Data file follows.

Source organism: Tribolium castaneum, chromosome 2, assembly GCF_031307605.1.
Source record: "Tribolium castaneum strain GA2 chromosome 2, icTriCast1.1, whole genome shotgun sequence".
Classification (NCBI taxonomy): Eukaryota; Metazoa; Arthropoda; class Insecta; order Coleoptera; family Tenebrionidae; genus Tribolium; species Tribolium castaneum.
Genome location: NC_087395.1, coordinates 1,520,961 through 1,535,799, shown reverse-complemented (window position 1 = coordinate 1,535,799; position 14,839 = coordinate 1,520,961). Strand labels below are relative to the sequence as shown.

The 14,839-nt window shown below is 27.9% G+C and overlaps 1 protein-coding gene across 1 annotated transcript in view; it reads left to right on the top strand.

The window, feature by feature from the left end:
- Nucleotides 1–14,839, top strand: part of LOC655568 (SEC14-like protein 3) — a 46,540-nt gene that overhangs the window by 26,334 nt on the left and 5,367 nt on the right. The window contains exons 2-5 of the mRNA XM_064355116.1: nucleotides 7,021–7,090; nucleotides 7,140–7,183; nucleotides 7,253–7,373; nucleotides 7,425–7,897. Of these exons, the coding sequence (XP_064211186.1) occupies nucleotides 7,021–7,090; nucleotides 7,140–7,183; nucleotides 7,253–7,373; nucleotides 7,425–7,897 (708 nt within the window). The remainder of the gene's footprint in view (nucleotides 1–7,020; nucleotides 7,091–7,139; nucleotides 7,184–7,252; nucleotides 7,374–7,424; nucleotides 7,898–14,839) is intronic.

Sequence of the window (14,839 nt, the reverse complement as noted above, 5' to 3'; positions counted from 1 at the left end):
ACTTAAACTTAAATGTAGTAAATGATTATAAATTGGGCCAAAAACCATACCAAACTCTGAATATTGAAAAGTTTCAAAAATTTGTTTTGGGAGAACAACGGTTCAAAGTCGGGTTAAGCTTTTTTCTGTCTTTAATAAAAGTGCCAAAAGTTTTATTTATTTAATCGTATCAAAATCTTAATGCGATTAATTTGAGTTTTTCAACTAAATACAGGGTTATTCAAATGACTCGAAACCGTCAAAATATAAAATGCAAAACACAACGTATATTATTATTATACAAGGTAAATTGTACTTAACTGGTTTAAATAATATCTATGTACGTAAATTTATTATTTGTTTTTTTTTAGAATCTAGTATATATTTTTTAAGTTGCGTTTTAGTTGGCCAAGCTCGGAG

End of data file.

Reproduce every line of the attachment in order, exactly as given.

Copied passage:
Source organism: Tribolium castaneum, chromosome 2, assembly GCF_031307605.1.
Source record: "Tribolium castaneum strain GA2 chromosome 2, icTriCast1.1, whole genome shotgun sequence".
Classification (NCBI taxonomy): Eukaryota; Metazoa; Arthropoda; class Insecta; order Coleoptera; family Tenebrionidae; genus Tribolium; species Tribolium castaneum.
Genome location: NC_087395.1, coordinates 1,520,961 through 1,535,799, shown reverse-complemented (window position 1 = coordinate 1,535,799; position 14,839 = coordinate 1,520,961). Strand labels below are relative to the sequence as shown.

The 14,839-nt window shown below is 27.9% G+C and overlaps 1 protein-coding gene across 1 annotated transcript in view; it reads left to right on the top strand.

The window, feature by feature from the left end:
- Nucleotides 1–14,839, top strand: part of LOC655568 (SEC14-like protein 3) — a 46,540-nt gene that overhangs the window by 26,334 nt on the left and 5,367 nt on the right. The window contains exons 2-5 of the mRNA XM_064355116.1: nucleotides 7,021–7,090; nucleotides 7,140–7,183; nucleotides 7,253–7,373; nucleotides 7,425–7,897. Of these exons, the coding sequence (XP_064211186.1) occupies nucleotides 7,021–7,090; nucleotides 7,140–7,183; nucleotides 7,253–7,373; nucleotides 7,425–7,897 (708 nt within the window). The remainder of the gene's footprint in view (nucleotides 1–7,020; nucleotides 7,091–7,139; nucleotides 7,184–7,252; nucleotides 7,374–7,424; nucleotides 7,898–14,839) is intronic.

Sequence of the window (14,839 nt, the reverse complement as noted above, 5' to 3'; positions counted from 1 at the left end):
ACTTAAACTTAAATGTAGTAAATGATTATAAATTGGGCCAAAAACCATACCAAACTCTGAATATTGAAAAGTTTCAAAAATTTGTTTTGGGAGAACAACGGTTCAAAGTCGGGTTAAGCTTTTTTCTGTCTTTAATAAAAGTGCCAAAAGTTTTATTTATTTAATCGTATCAAAATCTTAATGCGATTAATTTGAGTTTTTCAACTAAATACAGGGTTATTCAAATGACTCGAAACCGTCAAAATATAAAATGCAAAACACAACGTATATTATTATTATACAAGGTAAATTGTACTTAACTGGTTTAAATAATATCTATGTACGTAAATTTATTATTTGTTTTTTTTTAGAATCTAGTATATATTTTTTAAGTTGCGTTTTAGTTGGCCAAGCTCGGAG